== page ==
Urban Aerial Mobility: Closer Than You Think
The economics of aerospace are changing, with entrepreneurs leading the charge in new products including eVTOL (electric vertical takeoff and landing). There are nearly 50 “flying car” companies in the world today, some of which have secured hundreds of millions in funding. Uber’s foray with Elevate and NASA’s plans for a Grand Challenge have opened the door for pioneers to accelerator the adoption of urban aerial mobility. Learn how soon before the public can fly in an electric heli-car.

Survival of the Fittest: Mobility in Cities
Cleaner air. Quieter streets. Shared access to electric vehicles. Cost-effective, driverless transportation options. These things excite urban dwellers and inspire the best city leaders to push for transportation solutions that will enable healthy and happy urban living. On the other hand, preferential treatment for car owners, dismissal of a multi-modal transportation ecosystems, and archaic parking and transit systems widen the attainability gap for most city inhabitants, damage a municipality’s ability to attract citizens, harm the environment and threaten the health of a region’s economy. Experts in transportation and government discuss what’s working well, what’s left to be done and who’s being left behind.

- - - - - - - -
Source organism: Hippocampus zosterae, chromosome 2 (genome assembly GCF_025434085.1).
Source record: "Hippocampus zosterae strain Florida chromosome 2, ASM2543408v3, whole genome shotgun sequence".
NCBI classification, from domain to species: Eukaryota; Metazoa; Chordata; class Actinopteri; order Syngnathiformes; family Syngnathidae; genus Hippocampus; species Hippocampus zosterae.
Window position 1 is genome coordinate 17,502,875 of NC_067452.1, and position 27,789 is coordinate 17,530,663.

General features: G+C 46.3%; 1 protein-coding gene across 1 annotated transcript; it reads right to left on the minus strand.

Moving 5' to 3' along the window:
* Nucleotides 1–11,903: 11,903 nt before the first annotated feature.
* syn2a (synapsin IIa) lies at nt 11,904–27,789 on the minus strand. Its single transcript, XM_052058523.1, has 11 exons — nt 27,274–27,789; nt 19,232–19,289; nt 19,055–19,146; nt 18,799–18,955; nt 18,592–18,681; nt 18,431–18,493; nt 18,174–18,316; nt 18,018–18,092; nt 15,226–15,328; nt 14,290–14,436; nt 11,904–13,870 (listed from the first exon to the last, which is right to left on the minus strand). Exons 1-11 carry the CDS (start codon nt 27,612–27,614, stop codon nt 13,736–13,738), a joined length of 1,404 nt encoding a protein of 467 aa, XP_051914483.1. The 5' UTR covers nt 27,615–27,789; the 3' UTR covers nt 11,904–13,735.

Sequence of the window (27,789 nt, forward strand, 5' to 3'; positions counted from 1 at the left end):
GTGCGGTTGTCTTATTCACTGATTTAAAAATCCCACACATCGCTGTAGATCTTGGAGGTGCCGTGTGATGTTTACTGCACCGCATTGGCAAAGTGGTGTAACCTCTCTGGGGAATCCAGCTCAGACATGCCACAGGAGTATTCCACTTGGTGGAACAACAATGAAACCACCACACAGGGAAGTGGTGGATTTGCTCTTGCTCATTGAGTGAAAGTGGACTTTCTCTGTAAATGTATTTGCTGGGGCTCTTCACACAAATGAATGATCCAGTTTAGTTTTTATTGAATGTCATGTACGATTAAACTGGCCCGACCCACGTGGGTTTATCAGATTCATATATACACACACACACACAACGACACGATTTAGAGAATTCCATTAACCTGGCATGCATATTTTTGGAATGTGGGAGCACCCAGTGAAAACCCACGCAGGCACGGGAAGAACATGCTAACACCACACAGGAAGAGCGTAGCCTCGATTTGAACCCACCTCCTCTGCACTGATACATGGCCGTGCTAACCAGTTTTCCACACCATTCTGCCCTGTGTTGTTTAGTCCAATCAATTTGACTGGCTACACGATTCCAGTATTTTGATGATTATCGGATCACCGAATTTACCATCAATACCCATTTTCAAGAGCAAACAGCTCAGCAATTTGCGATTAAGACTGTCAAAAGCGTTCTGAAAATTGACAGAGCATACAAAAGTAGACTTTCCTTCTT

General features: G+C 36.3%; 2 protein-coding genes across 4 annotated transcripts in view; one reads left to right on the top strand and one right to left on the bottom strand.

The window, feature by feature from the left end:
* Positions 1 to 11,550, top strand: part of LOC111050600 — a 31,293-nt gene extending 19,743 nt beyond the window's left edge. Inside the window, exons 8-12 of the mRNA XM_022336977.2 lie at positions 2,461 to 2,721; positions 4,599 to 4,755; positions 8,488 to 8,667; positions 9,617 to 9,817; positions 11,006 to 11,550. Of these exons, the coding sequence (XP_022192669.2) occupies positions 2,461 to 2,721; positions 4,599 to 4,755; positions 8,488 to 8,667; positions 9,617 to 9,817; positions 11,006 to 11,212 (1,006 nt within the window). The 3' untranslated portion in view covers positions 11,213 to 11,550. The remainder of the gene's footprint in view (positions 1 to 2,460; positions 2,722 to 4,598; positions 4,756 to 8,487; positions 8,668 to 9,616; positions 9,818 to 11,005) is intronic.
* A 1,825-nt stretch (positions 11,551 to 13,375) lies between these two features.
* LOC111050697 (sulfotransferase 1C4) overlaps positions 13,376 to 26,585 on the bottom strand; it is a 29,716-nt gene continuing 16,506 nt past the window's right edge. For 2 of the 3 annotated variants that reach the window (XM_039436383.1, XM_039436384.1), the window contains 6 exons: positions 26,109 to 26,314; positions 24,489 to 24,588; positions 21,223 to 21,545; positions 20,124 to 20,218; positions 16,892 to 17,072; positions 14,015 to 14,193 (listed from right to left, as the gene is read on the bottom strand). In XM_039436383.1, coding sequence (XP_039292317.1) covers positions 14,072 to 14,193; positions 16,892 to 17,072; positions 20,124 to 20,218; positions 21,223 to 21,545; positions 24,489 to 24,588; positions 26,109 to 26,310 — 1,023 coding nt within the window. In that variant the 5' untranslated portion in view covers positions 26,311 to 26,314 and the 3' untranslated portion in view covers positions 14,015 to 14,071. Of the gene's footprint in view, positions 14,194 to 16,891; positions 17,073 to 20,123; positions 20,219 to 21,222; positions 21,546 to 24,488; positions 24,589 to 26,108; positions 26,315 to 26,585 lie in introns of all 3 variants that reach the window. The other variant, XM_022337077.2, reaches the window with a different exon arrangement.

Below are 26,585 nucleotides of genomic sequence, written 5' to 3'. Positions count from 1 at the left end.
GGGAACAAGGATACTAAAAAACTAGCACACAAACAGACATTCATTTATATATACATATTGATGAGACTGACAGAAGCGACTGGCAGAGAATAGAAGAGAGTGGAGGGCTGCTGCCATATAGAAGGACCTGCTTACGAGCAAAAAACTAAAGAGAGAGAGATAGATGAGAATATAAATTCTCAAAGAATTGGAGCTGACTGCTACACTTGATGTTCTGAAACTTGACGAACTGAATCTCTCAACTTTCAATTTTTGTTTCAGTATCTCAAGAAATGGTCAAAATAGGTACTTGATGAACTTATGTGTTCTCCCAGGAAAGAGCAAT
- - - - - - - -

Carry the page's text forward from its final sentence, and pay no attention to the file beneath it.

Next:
Dockless: The First and Final Mile
In an age where technology is evolving rapidly, discover how Washington, D.C. is on the cutting-edge of adapting the latest transportation technology to fuel economic growth. As a leader in dockless transportation, the city is working with innovative companies, including LimeBikes and Mobility Labs, to shape the future of transportation, solve the age-old dilemma of the first and final mile and increase mobility and connectivity for all.

Transportation at a Crossroads